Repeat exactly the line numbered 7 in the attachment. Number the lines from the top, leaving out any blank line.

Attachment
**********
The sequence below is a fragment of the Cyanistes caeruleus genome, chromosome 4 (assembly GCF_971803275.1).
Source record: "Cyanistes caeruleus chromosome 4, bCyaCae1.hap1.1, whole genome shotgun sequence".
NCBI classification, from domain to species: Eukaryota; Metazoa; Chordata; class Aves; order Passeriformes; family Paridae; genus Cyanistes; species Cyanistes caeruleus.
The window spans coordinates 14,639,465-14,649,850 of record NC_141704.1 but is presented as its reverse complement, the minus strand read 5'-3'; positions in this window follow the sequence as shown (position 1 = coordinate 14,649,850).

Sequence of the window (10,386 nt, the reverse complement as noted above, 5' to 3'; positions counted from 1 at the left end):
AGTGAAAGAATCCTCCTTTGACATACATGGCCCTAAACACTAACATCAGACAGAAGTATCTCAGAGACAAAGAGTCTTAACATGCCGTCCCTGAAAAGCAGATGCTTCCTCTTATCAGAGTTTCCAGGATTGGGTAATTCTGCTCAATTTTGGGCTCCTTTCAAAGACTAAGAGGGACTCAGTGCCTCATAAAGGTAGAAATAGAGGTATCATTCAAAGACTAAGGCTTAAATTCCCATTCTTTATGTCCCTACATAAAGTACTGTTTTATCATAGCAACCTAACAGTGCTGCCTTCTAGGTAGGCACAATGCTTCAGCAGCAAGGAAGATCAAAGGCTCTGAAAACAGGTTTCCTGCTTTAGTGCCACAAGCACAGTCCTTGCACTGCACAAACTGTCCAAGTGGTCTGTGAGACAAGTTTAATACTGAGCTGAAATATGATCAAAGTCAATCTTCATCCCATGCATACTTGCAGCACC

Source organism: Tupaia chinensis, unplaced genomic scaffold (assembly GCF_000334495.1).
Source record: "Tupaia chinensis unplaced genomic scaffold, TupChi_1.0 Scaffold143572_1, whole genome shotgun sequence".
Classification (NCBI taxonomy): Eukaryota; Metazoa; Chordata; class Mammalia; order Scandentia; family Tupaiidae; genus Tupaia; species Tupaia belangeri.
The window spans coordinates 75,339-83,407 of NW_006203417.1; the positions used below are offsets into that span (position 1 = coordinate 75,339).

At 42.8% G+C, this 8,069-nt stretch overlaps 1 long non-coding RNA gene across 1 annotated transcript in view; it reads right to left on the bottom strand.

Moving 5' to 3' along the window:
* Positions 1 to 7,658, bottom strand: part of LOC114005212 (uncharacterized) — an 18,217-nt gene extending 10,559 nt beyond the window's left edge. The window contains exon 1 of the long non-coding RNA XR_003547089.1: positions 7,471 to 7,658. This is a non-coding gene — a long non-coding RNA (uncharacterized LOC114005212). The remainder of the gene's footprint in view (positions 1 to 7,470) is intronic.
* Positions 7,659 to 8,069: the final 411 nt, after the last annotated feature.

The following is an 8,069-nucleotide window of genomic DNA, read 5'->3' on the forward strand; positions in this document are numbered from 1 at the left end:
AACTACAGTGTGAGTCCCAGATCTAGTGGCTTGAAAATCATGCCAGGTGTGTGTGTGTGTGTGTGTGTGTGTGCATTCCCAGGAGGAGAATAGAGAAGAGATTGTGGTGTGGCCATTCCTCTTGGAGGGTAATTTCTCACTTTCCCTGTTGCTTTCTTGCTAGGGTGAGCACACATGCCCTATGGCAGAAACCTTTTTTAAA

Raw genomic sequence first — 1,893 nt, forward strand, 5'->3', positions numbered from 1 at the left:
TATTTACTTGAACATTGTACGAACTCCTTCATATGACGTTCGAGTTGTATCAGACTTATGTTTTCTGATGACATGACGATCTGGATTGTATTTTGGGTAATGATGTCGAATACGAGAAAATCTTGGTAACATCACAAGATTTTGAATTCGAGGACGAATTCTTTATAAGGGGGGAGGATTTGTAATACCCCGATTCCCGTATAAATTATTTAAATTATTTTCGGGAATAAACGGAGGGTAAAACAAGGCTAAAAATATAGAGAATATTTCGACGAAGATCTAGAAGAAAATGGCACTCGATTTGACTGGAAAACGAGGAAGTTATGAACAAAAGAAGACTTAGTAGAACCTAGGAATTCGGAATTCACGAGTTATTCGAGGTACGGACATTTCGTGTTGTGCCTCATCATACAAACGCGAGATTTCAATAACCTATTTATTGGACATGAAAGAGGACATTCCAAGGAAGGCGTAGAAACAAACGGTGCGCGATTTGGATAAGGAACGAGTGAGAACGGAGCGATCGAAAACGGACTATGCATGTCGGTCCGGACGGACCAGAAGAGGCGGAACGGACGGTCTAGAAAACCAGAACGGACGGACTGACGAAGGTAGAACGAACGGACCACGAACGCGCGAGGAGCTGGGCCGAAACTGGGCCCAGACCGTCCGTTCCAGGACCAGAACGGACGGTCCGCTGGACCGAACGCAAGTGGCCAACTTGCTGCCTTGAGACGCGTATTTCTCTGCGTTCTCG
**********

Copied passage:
Source organism: Tupaia chinensis, unplaced genomic scaffold (assembly GCF_000334495.1).